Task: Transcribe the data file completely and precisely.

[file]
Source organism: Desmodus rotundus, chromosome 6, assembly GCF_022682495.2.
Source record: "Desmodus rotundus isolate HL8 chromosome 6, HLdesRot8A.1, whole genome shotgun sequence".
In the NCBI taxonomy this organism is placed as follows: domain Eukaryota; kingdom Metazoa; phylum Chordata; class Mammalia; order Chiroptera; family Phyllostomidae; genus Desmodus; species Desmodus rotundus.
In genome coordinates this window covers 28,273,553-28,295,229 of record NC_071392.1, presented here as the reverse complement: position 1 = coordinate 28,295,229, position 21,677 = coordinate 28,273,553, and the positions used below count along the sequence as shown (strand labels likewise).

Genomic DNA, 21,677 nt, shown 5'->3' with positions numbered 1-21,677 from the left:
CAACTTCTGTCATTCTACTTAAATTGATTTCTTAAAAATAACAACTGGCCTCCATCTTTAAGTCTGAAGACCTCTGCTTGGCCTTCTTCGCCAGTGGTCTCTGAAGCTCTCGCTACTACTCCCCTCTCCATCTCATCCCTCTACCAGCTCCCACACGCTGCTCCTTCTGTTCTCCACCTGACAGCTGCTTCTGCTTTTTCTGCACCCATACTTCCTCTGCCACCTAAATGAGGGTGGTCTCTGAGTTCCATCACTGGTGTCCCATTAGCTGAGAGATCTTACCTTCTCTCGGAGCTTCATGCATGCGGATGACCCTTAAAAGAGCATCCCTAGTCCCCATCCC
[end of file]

Source organism: Desmodus rotundus, chromosome 6, assembly GCF_022682495.2.
Source record: "Desmodus rotundus isolate HL8 chromosome 6, HLdesRot8A.1, whole genome shotgun sequence".
In the NCBI taxonomy this organism is placed as follows: domain Eukaryota; kingdom Metazoa; phylum Chordata; class Mammalia; order Chiroptera; family Phyllostomidae; genus Desmodus; species Desmodus rotundus.
In genome coordinates this window covers 28,273,553-28,295,229 of record NC_071392.1, presented here as the reverse complement: position 1 = coordinate 28,295,229, position 21,677 = coordinate 28,273,553, and the positions used below count along the sequence as shown (strand labels likewise).

Genomic DNA, 21,677 nt, shown 5'->3' with positions numbered 1-21,677 from the left:
CAACTTCTGTCATTCTACTTAAATTGATTTCTTAAAAATAACAACTGGCCTCCATCTTTAAGTCTGAAGACCTCTGCTTGGCCTTCTTCGCCAGTGGTCTCTGAAGCTCTCGCTACTACTCCCCTCTCCATCTCATCCCTCTACCAGCTCCCACACGCTGCTCCTTCTGTTCTCCACCTGACAGCTGCTTCTGCTTTTTCTGCACCCATACTTCCTCTGCCACCTAAATGAGGGTGGTCTCTGAGTTCCATCACTGGTGTCCCATTAGCTGAGAGATCTTACCTTCTCTCGGAGCTTCATGCATGCGGATGACCCTTAAAAGAGCATCCCTAGTCCCCATCCC